Sunday, 3 August 2014

A week in waders

Waders dominated the last week's birding during a family holiday in Northumberland - twenty-one species in all without really trying too hard. Top marks for rarity went to a Collared Pratincole and a Stilt Sandpiper (which I never managed to photograph), but just as rewarding was time spent on various beaches with some less celebrated, but still very attractive species:
Sanderling: a characterful and beautiful bird in almost any plumage - this one sporting the rufous face of summer plumage
Sanderling: one of a small flock on the beach near Amble
Sanderling: a roosting bird
Sanderling: looking more like a spring-plumaged bird
Sanderling captured in motion - not easy given the speed at which they run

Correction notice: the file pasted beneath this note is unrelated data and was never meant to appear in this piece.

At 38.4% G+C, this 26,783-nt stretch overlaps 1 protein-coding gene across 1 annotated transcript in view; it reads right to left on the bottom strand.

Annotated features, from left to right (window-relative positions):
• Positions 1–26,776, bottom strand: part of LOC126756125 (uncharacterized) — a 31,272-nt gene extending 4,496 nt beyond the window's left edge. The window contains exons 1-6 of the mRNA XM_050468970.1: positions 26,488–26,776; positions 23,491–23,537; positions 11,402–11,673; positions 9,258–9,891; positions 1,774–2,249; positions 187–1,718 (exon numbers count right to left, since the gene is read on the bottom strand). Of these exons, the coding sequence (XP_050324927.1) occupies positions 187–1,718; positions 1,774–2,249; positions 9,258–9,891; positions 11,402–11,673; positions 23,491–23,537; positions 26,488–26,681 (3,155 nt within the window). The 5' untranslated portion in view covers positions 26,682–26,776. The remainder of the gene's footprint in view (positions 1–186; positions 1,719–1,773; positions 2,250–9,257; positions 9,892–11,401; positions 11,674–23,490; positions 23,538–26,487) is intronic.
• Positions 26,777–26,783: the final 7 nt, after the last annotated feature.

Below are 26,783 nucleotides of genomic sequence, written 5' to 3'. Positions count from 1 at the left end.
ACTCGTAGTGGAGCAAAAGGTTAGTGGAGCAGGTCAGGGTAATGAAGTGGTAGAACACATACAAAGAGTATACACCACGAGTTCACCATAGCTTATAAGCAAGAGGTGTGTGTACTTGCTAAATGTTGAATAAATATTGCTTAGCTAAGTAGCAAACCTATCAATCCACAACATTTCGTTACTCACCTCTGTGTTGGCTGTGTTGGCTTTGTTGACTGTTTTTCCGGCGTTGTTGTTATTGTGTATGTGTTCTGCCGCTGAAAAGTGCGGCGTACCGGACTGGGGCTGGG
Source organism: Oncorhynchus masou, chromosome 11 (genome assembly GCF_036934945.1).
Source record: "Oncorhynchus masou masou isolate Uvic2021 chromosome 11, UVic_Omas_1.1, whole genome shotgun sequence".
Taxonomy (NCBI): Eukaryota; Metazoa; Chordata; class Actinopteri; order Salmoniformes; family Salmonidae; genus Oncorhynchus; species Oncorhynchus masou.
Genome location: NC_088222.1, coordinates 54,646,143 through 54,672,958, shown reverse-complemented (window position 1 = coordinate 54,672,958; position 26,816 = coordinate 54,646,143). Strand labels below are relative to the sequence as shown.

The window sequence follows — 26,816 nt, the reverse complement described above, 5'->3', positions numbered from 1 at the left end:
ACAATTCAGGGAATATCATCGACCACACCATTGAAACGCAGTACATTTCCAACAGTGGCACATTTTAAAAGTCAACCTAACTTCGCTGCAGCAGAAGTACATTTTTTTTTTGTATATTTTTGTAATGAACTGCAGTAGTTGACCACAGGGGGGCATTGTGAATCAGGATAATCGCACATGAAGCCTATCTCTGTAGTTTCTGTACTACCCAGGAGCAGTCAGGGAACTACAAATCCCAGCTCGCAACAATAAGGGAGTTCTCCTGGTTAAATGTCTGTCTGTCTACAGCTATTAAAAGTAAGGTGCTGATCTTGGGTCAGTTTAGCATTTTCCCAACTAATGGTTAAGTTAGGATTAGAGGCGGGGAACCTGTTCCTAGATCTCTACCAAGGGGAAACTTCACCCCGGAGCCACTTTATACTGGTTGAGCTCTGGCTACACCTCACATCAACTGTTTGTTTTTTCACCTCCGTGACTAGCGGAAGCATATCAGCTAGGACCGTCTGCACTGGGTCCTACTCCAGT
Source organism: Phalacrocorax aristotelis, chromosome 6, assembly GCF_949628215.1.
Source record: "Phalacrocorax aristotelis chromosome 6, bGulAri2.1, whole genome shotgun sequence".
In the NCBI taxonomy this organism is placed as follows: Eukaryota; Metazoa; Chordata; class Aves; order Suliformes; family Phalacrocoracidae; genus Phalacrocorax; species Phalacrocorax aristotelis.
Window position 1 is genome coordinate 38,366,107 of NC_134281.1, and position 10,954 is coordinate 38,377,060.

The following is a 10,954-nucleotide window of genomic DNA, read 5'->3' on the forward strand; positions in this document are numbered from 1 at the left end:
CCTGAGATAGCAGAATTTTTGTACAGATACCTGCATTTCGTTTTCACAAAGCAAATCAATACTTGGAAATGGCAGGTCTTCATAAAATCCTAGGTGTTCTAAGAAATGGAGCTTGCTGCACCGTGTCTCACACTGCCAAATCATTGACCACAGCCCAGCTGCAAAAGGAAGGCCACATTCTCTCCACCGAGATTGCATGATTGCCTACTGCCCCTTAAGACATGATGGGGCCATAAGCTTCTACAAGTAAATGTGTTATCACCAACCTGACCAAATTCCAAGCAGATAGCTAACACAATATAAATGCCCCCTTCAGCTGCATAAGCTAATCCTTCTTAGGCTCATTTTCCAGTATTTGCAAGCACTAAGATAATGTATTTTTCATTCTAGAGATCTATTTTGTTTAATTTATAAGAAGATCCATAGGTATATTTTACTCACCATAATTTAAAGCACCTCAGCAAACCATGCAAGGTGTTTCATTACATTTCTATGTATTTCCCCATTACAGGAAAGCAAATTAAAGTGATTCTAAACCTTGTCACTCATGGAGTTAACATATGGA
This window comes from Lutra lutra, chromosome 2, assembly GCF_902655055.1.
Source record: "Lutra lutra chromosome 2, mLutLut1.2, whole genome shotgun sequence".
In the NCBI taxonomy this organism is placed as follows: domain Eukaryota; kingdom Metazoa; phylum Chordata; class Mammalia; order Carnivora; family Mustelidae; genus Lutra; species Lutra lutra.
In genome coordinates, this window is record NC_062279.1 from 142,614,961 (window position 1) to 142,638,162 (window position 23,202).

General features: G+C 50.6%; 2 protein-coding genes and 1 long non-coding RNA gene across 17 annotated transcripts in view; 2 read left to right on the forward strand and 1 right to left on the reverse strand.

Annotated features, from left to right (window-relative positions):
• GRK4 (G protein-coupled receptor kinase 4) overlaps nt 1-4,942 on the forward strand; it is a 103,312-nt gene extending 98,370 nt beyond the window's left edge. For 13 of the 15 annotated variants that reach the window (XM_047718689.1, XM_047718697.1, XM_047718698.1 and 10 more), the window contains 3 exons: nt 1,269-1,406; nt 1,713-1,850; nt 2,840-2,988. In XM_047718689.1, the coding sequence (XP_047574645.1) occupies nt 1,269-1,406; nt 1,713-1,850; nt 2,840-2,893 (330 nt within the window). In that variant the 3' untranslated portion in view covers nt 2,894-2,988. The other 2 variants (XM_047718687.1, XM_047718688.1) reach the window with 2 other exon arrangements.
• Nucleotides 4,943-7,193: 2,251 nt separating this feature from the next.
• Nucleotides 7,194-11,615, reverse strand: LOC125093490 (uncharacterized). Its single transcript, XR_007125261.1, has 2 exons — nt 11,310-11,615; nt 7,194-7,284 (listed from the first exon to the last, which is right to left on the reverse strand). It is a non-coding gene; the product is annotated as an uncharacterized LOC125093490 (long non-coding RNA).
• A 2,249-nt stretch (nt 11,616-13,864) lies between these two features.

Sanderling: another one at a canter
A flock of Sanderling roosting on a rocky promontory - with patience I got pretty close and managed to leave the flock undisturbed. This almost cost me wet feet though as the tide came in behind me - just below the welly-tops fortunately
Sanderling close-up 
Part of a Sanderling flock in flight
A few Dunlin were with the Sanderling flock
This was as close as I got to a (Red) Knot - a small flock in flight with Curlew
Ringed Plover
Golden Plover - a small flock were on the beaches around Holy Island
Avocet in flight at Cresswell Ponds

A Pacific Golden Plover in Staffordshire on the way home, just a four mile detour from our route, would have made it 22 waders for the trip. Unfortunately, it chose the hour before our arrival to disappear after having been a sitting duck for most of the previous week. Spooked, no doubt by the spectre of Mitchell and Son, who arrived to dip it too en route to Derby shortly before ourselves as we headed in the opposite direction. This Little Ringed Plover was one of several at Middleton Lakes RSPB where the Pacific Golden Plover had been seen.

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